Company boards should steer organizations towards inclusivity.
Diversity is only half the challenge. Assembling voices from myriad backgrounds – diversity – is a futile endeavor unless those voices are heard. Encouraging those voices – and amplifying them – is the crux of inclusivity. And it is the key to advancing towards equity in organizations: a journey that was stymied by the pandemic.
The disproportionate impact of Covid-19 on women, and on black and Asian ethnic groups, has pushed diversity again to the fore. While diverse teams are a starting point, organizations must commit to deeper inclusion to avoid repeating historical mistakes.
For diversity to have a positive impact on organizations and on society as a whole, leaders must activate and engage the people within their teams. They must be inclusive of the multiple viewpoints, perspectives and styles that are contained in diverse teams. Inclusive leadership makes diversity matter. Without inclusion, diversity is window dressing.
The top is a good place to start – and the diversity of company boards is improving. In 2010, women comprised less than 16% of Fortune 500 company boards, according to Deloitte report The inclusion imperative for boards. By 2018, that had risen to nearly 23%. The share held by people of color, meanwhile, increased from about 13% to more than 16%. Performance varies across the world. My native South Africa is a leader among emerging markets: its top 100 listed companies boast boards that are 29% female, and it is the only developing country to exceed the G20 average of 20%.
As the Deloitte report notes, “it is becoming increasingly evident that focusing on diversity without also focusing on inclusion is not a winning strategy.” Yet that is exactly what most organizations persist in doing. When Deloitte reviewed board charters for major companies, it discovered that more than half mentioned demographic composition – diversity. Only a small minority referenced inclusive organizational cultures, practices and strategies, the foundations of inclusion.
This window dressing – diversity without inclusivity – is bad for society and undermines competitiveness. By contrast, inclusion correlates strongly with success. Organizations generate up to 30% higher revenue per employee, are more profitable than their competitors, and are eight times more likely to achieve positive business outcomes when operating under an inclusive culture and inclusive talent practices, Deloitte found. Boards set the standard and define the pattern for the wider organization. When it compared low- and high-performing boards, Deloitte found that high-performing boards were more likely to exhibit gender balance and inclusive behaviors.
Boards can take five key steps to embed inclusion in their organizations.
The crucial first step is to help the organization define what it means by inclusion. Without a clear understanding of the goal, reaching it will be unlikely – or impossible. Board members must engage with managers and leaders in the organization to create a definition of inclusion that everybody understands and buys into. This should be the foundation of a clear corporate vision that filters out through the entire organization.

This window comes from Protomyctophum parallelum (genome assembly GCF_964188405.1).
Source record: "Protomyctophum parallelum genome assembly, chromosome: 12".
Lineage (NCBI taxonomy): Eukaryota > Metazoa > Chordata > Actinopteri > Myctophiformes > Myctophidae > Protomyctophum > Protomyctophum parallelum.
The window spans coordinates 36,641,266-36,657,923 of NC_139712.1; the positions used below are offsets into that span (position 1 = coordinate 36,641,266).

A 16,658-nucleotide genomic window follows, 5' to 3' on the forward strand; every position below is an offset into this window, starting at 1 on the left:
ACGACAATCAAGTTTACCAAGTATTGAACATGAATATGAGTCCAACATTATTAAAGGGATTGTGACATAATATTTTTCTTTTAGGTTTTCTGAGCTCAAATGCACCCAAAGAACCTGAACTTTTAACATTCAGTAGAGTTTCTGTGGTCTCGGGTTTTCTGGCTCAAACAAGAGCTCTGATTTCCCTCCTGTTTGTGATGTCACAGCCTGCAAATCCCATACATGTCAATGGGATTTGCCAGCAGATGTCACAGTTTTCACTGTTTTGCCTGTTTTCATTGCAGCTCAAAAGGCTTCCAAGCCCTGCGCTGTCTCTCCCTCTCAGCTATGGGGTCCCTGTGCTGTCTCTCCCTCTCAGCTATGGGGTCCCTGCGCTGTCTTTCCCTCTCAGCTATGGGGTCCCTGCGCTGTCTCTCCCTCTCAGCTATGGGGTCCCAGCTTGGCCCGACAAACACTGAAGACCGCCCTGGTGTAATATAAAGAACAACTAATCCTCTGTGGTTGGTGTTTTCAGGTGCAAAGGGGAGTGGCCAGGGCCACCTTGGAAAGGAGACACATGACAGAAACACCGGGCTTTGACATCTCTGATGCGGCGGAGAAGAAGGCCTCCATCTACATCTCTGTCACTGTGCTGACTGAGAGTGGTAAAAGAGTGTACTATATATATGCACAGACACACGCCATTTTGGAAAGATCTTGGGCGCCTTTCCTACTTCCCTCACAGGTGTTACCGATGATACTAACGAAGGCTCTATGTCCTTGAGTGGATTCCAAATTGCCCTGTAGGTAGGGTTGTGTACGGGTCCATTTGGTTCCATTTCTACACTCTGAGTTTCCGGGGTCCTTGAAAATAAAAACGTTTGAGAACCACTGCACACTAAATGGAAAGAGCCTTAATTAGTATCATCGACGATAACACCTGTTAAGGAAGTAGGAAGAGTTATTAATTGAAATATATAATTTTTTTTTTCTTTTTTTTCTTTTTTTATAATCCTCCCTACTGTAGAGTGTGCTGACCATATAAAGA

Boards have a critical role to play in ensuring the reality of the organization aligns with its inclusivity targets. How does business strategy contribute to, or militate against, inclusion? Boards should provide oversight and input that helps direct strategy towards inclusivity aims. Boards should examine their own decision-making processes too, ensuring they enhance inclusivity both in the boardroom and throughout the organization.
Who are the organization’s inclusivity champions? Boards can hold leaders and managers accountable for hiring people who exhibit inclusive traits and can drive the organization towards its inclusion goals. Inclusive leaders build openness, trust, adapt their behavior to work with other individuals and cultures, and create environments of psychological safety where differences can be explored productively. The recruitment of inclusive leaders is essential to closing the gap between policy and practice.
Inclusivity can and must be measured. Monitoring and reporting on progress is the key to embedding inclusivity in organizations. Boston Consulting Group recommends examining retention, advancement and representation levels to ensure diverse teams are being empowered, promoted and involved in all parts of the business – not only in departments that have typically been more progressive on diversity and inclusion, such as HR and marketing. Boards should oversee monitoring at an organizational level, while requesting that managers and leaders collect and analyse data in their own departments.
External perceptions matter. Boards should ask management to assess how the company is perceived by customers, suppliers and the wider public. Whether or not it is an inclusive organization, how is it perceived from outside? Boards should request that C-suite and departmental leaders frame the organization through an inclusive lens, both internally and externally. Boards should seek external views
and advise the management team on building an inclusive brand.
Be an ally
At the heart of inclusive leadership is allyship. Leaders and employees enjoy a sense of inclusion by personalizing and valuing uniqueness, developing social connectedness and treating people and groups fairly – based on their unique characteristics, rather than on stereotypes. Inclusion is more difficult to achieve than diversity, which can be fostered purely by focusing on recruitment demographics.
Boards must be an ally to their own organization. They can be the lynchpin in delivering inclusivity by driving it forward from the top, finding the right tone, and setting the course towards an inclusive future.
Sharmla Chetty is president of global markets at Duke Corporate Education.